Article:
The story follow several central characters who don't completely fit in or believe there could be more to life than what they experience every day. Huxley takes readers to a 'Savage Camp' where John, the protagonist (whose ideals are completely different from everyone else's), is introduced, and the other characters experience an extreme contrast to their advanced and ordered society. Readers experience John's intense internal conflict as he attempts to find his place in the new world into which he is thrust; they also learn more about the ideology of the dystopia, and what goes on behind its 'perfect' facade.

I enjoyed most aspects of Brave New World, and would recommend it to dystopian readers who appreciate a deeper meaning. However, there were some parts of this novel that I found disturbing, as what's considered taboo is the opposite of how we view things in our world. Sometimes I had trouble connecting with the story emotionally, and I would've liked more specifics about how the dystopia came to be. But looking past the negatives, the themes Huxley brings up are very important, and even pertinent to society today. His characters have depth, the underlying themes make readers think, and overall it is an interesting concept of a future world with complete dictatorship. Brave New World is a classic that I believe everyone should read.

Reviewer's Name: Alexa
Ready Player Two
Cline, Ernest
5 stars = Bohemian Rhapsody Awesome!
Review:

Ernest Cline has written another masterpiece. While Ready Player One could have remained a stand-alone novel, Ernest Cline has given us a better look into his dystopian universe with this sequel. After James Halliday posthumously releases another quest, The High Five must once again unite to solve all of the riddles. However, this time the stakes are higher as the lives of the majority of OASIS users are on the line. With adventures that include John Hughes movies, Prince, The Lord of the Rings, and many more pop-culture references, Ready Player Two is a thrilling action-packed adventure. I highly recommend this novel for any middle school or high school aged reader, or any lover of pop-culture from the later part of the previous century.

Reviewer's Name: John
We All Looked Up
Wallach, Tommy
5 stars = Bohemian Rhapsody Awesome!
Review:

The book We All Looked Up is from the point of view of what would happen if the world was ending very soon. There is no certainty that the world will end but they also can't be sure that it won't. I really enjoyed this aspect of the book, the uncertainty that there is throughout the whole story. I thought the choices the characters made were realistic and that it was all very well thought out and written. I loved how the book made me think about what I would do if I only had a certain amount of time left to live and what I would want to be doing with this time.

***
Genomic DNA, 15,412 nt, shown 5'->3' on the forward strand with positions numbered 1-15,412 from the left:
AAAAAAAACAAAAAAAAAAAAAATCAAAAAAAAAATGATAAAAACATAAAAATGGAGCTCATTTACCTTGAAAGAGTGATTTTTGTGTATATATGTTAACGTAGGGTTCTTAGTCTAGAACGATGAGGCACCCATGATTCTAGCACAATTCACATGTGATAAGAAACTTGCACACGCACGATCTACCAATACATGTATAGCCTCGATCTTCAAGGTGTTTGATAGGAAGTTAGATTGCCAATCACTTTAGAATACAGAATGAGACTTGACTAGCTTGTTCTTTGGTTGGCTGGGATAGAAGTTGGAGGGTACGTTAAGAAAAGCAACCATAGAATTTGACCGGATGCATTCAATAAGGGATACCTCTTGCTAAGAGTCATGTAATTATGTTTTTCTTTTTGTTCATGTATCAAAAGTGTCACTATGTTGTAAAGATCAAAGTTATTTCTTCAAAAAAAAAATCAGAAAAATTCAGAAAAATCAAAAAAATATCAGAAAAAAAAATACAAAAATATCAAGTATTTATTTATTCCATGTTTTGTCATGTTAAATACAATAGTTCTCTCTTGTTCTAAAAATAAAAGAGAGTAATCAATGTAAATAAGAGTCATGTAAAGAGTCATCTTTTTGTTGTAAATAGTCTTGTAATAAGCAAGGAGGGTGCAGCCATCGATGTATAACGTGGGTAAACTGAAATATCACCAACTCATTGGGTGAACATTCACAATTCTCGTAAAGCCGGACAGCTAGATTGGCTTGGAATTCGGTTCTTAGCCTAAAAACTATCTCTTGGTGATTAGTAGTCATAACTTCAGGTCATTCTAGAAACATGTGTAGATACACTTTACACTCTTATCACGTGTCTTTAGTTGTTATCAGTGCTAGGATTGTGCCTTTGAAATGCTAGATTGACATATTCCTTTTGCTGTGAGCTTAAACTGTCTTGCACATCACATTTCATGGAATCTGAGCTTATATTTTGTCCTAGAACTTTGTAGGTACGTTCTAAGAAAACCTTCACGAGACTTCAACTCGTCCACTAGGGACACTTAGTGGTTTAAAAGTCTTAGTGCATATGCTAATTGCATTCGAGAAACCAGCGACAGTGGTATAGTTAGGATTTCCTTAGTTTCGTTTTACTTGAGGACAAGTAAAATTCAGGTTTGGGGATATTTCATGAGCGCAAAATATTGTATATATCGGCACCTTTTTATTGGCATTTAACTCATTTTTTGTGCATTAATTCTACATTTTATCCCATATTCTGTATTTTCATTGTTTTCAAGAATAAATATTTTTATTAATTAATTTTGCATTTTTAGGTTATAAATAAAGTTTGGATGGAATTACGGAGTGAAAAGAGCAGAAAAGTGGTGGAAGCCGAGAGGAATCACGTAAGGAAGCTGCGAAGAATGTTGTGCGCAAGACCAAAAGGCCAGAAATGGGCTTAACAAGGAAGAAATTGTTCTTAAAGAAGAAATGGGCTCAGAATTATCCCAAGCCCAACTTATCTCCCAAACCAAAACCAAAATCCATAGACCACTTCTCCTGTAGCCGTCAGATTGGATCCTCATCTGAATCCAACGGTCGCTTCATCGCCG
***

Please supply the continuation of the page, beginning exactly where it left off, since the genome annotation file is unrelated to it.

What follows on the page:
Reviewer's Name: Jana
Starters
Price, Lissa
1 star = Yuck!
Review:

I read this book for school Freshman year of high school. It’s about a girl named Callie who lives in the future where everybody from 20 years to sixty years old has died. Old people can take control of younger peoples' minds, so they can ‘be young’ again. To me, it just felt like a poorly executed variation of the Hunger Games. I wouldn’t really recommend this book as I thought it wasn’t very well-written and had a poorly thought out story-line.

Reviewer's Name: Emani K.
The Circle
Eggers, Dave
4 stars = Really Good
Review:

The Circle is an incredibly interesting book. The novel centers around Mae Holland, who sets off to work at The Circle after graduating from college. As she works through her career, Mae starts to question this highly acclaimed tech company and its Three Wise Men. Its main ideas discuss privacy, and specifically, how corporate run privacy standards lead into modern governmental systems. The ideas play into the fascinating world building around Mae Holland and her ideas of digital utopianism. The way she questions mob mentality behind the hive mind that can be global datafication is unique and provides for a great read. While the characters are somewhat lack luster, the novel makes up for it with its social construction and suspense. While there are some plot holes, the holistic concept is incredible. Overall, I would recommend this book to anyone interested in the digital world or dystopian-like settings.

Reviewer's Name: Steven L.
Awards:

Pages